A poa was signed by individual appointing an institution. Also a affidavit of correction was notarized and signed by poa. Would I be able to sign as poa on the documents? And on the affidavit could I notarized it, and some one else sign as poa? Is this legal?

National Notary Association

22 Jun 2015

Hello. You may not notarize a document in which you are named or have an interest. If the document gives you power of attorney, or you are signing the document as attorney in fact representing another signer, you may not notarize that document due to conflict of interest.

Elsa

13 Jul 2015

In California...wife has a general POA to sign on behalf of deployed husband. Wife wants to notarize a loan document where she will sign as the spouse and ALSO on behalf of her husband by POA. The loan is from the husband's retirement fund (TSP). Is it legal for her to sign for herself and for husband by POA?

National Notary Association

15 Jul 2015

Hello. Please contact our hotline team at hotline@nationalnotary.org or 1-888-876-6827 for assistance with this question. Thanks.

Ray M.

01 Sep 2015

I am my mothers Durable POA in Massachusetts. I cannot find my notarized document. The attorney who notarized it is now disbarred from practicing in Massachusetts and cannot be contacted. Is there a Massachusetts Government Agency who keeps these records that I can obtain the document from? Thanks

National Notary Association

02 Sep 2015

Hello. If you or the attorney filed a copy of the notarized document with a government agency, you could contact that agency to ask if they have a copy available. However, if the document was kept by the attorney without being filed anywhere, a government agency wouldn't have a copy.

Amy

11 Sep 2015

My father-in-law is the named agentagent (attorney in fact) in a poa. The person executing the poa wants to know if I can notarize it. I have no relation to the person signing the poa. Is it ok to notarized if my father-in-law is the soon to be agent? Also, I am in Texas.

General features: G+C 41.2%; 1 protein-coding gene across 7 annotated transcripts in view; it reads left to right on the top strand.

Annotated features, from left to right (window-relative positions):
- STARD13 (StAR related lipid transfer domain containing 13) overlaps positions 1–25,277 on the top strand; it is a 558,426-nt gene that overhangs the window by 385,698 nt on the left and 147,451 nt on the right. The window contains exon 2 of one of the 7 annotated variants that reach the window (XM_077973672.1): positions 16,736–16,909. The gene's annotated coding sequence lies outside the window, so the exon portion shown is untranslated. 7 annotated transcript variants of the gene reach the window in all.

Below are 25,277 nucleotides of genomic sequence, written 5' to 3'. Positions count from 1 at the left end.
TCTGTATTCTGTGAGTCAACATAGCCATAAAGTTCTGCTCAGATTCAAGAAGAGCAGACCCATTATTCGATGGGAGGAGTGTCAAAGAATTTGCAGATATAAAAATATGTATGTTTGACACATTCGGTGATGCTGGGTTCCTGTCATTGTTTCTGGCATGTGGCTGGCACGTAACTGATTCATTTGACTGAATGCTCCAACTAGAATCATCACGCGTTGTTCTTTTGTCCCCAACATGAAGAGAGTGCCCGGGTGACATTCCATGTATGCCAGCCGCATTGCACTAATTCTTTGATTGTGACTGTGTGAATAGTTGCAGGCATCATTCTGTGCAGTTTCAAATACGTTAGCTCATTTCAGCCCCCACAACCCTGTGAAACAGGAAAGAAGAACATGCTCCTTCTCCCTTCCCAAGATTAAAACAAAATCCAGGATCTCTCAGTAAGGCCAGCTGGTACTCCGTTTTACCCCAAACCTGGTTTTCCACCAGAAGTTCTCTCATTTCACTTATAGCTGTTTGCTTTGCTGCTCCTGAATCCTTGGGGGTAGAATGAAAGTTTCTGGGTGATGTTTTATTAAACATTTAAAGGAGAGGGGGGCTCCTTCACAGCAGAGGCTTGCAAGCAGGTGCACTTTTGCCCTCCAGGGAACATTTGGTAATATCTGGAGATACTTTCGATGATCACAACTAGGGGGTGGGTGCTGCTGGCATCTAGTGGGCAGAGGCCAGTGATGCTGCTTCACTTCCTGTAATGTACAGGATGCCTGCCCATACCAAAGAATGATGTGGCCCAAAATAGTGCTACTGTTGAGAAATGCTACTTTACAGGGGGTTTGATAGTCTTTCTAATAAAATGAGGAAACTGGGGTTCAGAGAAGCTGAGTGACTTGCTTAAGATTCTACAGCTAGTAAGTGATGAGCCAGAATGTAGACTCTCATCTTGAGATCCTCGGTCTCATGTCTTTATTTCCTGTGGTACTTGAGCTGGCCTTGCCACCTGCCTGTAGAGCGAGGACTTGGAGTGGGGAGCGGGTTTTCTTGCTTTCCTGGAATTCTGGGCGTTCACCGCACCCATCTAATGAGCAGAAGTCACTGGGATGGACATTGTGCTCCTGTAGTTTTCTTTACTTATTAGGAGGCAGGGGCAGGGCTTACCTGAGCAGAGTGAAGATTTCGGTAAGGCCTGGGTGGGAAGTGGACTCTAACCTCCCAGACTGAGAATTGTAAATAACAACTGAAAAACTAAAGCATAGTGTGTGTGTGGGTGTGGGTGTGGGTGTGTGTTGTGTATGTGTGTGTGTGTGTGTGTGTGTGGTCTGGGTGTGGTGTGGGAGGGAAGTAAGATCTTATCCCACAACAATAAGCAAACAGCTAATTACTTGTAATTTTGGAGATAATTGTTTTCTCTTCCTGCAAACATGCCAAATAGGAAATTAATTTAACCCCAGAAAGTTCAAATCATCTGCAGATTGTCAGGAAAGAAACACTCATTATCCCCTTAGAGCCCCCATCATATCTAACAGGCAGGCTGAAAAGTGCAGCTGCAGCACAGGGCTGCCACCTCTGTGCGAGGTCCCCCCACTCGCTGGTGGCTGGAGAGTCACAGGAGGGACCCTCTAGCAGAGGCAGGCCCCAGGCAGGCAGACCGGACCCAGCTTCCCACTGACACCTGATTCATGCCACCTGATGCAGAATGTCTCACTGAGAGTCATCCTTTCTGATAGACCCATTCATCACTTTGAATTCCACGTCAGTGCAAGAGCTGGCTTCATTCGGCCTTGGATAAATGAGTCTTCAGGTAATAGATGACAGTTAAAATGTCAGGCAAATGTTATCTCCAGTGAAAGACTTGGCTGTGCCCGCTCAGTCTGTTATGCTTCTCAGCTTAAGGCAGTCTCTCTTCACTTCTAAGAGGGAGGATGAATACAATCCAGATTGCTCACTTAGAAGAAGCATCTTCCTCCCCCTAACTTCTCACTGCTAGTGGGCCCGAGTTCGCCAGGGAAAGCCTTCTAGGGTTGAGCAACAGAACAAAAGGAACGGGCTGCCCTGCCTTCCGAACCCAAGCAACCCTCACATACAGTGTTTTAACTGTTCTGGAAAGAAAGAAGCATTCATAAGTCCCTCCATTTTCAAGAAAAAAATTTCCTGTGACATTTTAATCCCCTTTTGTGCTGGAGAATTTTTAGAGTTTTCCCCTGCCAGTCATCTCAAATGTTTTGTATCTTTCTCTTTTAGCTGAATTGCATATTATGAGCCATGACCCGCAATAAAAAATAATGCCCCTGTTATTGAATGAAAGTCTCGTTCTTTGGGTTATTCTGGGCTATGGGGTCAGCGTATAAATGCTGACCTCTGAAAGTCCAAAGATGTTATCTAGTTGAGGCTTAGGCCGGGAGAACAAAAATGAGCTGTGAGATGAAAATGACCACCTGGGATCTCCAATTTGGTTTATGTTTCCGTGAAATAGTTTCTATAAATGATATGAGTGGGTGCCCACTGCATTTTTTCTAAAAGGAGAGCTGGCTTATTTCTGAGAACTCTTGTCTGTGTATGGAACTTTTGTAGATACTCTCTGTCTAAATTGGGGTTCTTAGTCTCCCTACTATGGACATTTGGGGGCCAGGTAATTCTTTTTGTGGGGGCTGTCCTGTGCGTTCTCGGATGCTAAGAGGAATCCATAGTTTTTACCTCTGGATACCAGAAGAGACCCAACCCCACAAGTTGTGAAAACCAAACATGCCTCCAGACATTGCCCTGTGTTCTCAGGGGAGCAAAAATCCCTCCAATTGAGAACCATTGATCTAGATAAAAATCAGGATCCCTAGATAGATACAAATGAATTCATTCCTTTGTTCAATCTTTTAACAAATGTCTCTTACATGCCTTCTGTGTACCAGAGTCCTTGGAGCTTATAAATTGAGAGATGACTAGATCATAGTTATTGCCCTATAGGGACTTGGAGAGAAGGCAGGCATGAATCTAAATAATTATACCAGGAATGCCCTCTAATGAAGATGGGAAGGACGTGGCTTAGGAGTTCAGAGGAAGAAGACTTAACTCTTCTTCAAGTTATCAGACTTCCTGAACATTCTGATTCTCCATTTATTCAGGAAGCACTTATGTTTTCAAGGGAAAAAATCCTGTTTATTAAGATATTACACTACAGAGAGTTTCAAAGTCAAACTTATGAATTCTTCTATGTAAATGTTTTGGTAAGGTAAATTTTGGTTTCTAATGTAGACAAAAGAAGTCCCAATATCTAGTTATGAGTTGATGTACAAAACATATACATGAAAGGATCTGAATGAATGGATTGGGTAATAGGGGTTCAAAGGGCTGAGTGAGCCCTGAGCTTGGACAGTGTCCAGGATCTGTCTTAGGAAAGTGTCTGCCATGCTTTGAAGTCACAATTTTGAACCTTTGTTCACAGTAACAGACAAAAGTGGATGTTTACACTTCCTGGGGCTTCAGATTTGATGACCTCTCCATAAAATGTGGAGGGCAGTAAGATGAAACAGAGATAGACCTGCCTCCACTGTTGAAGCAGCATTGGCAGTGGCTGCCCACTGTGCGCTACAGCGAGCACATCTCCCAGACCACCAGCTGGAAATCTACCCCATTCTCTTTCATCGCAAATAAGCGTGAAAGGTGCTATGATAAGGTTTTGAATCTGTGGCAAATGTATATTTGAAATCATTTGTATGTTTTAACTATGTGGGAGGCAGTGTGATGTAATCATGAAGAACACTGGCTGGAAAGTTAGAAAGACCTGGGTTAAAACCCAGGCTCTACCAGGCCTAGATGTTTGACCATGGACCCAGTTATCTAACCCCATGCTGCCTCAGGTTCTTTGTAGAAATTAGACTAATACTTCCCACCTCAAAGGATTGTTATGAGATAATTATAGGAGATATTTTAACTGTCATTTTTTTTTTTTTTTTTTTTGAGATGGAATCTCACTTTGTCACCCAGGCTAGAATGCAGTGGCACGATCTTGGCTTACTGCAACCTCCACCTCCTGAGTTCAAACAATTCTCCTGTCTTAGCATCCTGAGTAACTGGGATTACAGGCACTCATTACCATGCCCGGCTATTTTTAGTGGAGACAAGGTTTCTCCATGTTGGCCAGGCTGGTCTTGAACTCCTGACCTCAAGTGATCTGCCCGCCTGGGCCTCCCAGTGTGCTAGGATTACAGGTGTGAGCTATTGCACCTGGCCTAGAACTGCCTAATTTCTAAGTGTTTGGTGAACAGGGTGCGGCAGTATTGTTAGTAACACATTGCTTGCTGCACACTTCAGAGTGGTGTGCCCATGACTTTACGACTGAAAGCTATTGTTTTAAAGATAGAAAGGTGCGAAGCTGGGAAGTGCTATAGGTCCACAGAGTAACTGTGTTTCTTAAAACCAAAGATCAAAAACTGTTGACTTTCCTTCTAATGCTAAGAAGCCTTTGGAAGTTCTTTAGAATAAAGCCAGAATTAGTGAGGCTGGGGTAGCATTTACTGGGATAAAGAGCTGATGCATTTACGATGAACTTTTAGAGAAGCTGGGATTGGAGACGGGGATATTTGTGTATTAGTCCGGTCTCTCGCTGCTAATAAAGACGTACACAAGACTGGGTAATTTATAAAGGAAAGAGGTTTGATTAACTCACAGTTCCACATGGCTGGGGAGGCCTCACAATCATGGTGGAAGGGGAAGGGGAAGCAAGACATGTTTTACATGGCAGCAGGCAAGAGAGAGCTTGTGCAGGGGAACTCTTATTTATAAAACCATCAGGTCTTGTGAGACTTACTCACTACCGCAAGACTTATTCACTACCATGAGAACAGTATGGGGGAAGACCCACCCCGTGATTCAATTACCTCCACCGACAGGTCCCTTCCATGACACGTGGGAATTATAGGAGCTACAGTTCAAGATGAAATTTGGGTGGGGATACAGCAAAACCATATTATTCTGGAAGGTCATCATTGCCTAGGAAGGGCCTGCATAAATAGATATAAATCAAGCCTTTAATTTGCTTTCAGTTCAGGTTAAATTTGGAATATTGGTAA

National Notary Association

14 Sep 2015

Hello. The Texas Secretary of State's website states that there is not a specific prohibition against notarizing for a spouse or relative. (http://www.sos.state.tx.us/statdoc/faqs2300.shtml#np11) However, if you would receive some potential benefit from this transaction, or a possibility that your relation to your father-in-law might cause the document's validity to be questioned at a later date, then another unrelated Notary should notarize the signature instead.

jack gautreaux

28 Sep 2015

can we make white out changes and add new agents to an existing notarized POA form. We need to replace 2 agents that have passed away.

National Notary Association

28 Sep 2015

Hello. Nonattorney Notaries cannot offer legal advice to signers, answer legal questions or prepare or alter legal documents on a signer's behalf. The signers would need to contact an attorney for assistance in changing a power of attorney form.

See

29 Sep 2015

Can a POA being signed in CA be use in NC? I'm in the process of closing and NC required that if a couple is legally married, both parties from the marriage have to be presenCe I have my POA but it was signed in a a. Do tall think that the title company would be ok with it being signed from CA?

National Notary Association

29 Sep 2015

Hello. You would need to contact the title company to ask if the document would be acceptable to them.

Gayle

02 Oct 2015

In 2012 my mom had her will and POA drawn up. She never got around to having her Power of attorney notarized. Can she still use the same papers or does she need to have her attorney draw up new ones with the current year on the signing page? Right now it has the year 2012.

National Notary Association

02 Oct 2015

Hello. We're sorry but that's a legal question we can't answer. You would need to contact a qualified attorney to assist you with this matter.

Connie Steidl

20 Oct 2015

The notary that signed my husbands DPOA left of the Jr. of my husbands name. Now my husband's dementia is too bad for him to sign a new one. The bank has denied it and now I can not get the equity from our house to continue his care when his long term care insurance runs out. Is the any way to correct this like maybe an affidavit from the notary that signed it?

National Notary Association

20 Oct 2015